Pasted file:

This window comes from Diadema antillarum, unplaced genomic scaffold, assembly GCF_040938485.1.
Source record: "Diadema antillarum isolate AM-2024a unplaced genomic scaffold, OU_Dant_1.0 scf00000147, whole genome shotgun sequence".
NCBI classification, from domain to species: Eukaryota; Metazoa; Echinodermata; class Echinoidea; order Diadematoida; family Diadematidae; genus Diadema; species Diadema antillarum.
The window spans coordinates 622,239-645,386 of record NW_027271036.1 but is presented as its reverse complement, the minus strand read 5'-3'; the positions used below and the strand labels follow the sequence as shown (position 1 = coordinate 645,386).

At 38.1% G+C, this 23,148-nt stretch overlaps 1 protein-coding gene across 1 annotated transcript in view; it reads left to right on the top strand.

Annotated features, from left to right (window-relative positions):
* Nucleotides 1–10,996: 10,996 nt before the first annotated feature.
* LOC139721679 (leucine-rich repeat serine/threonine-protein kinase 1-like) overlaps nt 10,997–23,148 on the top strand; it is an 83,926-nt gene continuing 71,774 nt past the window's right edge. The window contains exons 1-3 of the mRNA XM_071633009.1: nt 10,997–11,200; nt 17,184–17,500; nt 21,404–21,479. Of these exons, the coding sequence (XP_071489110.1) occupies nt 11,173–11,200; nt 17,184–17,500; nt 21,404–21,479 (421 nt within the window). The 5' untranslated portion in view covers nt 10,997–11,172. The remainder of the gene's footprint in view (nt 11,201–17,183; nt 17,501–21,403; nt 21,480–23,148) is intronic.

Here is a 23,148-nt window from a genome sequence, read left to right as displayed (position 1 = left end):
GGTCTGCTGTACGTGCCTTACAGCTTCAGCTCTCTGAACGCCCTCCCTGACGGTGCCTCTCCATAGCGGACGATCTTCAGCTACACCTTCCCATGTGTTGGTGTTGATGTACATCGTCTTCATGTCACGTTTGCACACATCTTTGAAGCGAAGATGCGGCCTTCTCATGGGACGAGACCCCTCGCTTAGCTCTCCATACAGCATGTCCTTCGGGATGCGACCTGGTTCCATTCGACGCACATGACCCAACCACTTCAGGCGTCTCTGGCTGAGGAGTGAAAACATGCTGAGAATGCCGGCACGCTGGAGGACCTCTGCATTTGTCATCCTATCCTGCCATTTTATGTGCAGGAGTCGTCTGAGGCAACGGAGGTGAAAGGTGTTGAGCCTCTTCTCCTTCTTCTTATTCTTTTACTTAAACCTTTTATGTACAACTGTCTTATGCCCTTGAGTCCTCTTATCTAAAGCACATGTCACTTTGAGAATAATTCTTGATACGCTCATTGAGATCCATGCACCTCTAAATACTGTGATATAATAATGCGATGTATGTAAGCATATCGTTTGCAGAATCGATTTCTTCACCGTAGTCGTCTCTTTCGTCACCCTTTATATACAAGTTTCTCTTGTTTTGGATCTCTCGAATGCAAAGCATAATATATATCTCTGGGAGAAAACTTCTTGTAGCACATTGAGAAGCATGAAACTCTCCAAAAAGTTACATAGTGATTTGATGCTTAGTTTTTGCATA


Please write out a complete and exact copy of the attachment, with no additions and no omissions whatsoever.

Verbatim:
This window comes from Diadema antillarum, unplaced genomic scaffold, assembly GCF_040938485.1.
Source record: "Diadema antillarum isolate AM-2024a unplaced genomic scaffold, OU_Dant_1.0 scf00000147, whole genome shotgun sequence".
NCBI classification, from domain to species: Eukaryota; Metazoa; Echinodermata; class Echinoidea; order Diadematoida; family Diadematidae; genus Diadema; species Diadema antillarum.
The window spans coordinates 622,239-645,386 of record NW_027271036.1 but is presented as its reverse complement, the minus strand read 5'-3'; the positions used below and the strand labels follow the sequence as shown (position 1 = coordinate 645,386).

At 38.1% G+C, this 23,148-nt stretch overlaps 1 protein-coding gene across 1 annotated transcript in view; it reads left to right on the top strand.

Annotated features, from left to right (window-relative positions):
* Nucleotides 1–10,996: 10,996 nt before the first annotated feature.
* LOC139721679 (leucine-rich repeat serine/threonine-protein kinase 1-like) overlaps nt 10,997–23,148 on the top strand; it is an 83,926-nt gene continuing 71,774 nt past the window's right edge. The window contains exons 1-3 of the mRNA XM_071633009.1: nt 10,997–11,200; nt 17,184–17,500; nt 21,404–21,479. Of these exons, the coding sequence (XP_071489110.1) occupies nt 11,173–11,200; nt 17,184–17,500; nt 21,404–21,479 (421 nt within the window). The 5' untranslated portion in view covers nt 10,997–11,172. The remainder of the gene's footprint in view (nt 11,201–17,183; nt 17,501–21,403; nt 21,480–23,148) is intronic.

Here is a 23,148-nt window from a genome sequence, read left to right as displayed (position 1 = left end):
GGTCTGCTGTACGTGCCTTACAGCTTCAGCTCTCTGAACGCCCTCCCTGACGGTGCCTCTCCATAGCGGACGATCTTCAGCTACACCTTCCCATGTGTTGGTGTTGATGTACATCGTCTTCATGTCACGTTTGCACACATCTTTGAAGCGAAGATGCGGCCTTCTCATGGGACGAGACCCCTCGCTTAGCTCTCCATACAGCATGTCCTTCGGGATGCGACCTGGTTCCATTCGACGCACATGACCCAACCACTTCAGGCGTCTCTGGCTGAGGAGTGAAAACATGCTGAGAATGCCGGCACGCTGGAGGACCTCTGCATTTGTCATCCTATCCTGCCATTTTATGTGCAGGAGTCGTCTGAGGCAACGGAGGTGAAAGGTGTTGAGCCTCTTCTCCTTCTTCTTATTCTTTTACTTAAACCTTTTATGTACAACTGTCTTATGCCCTTGAGTCCTCTTATCTAAAGCACATGTCACTTTGAGAATAATTCTTGATACGCTCATTGAGATCCATGCACCTCTAAATACTGTGATATAATAATGCGATGTATGTAAGCATATCGTTTGCAGAATCGATTTCTTCACCGTAGTCGTCTCTTTCGTCACCCTTTATATACAAGTTTCTCTTGTTTTGGATCTCTCGAATGCAAAGCATAATATATATCTCTGGGAGAAAACTTCTTGTAGCACATTGAGAAGCATGAAACTCTCCAAAAAGTTACATAGTGATTTGATGCTTAGTTTTTGCATA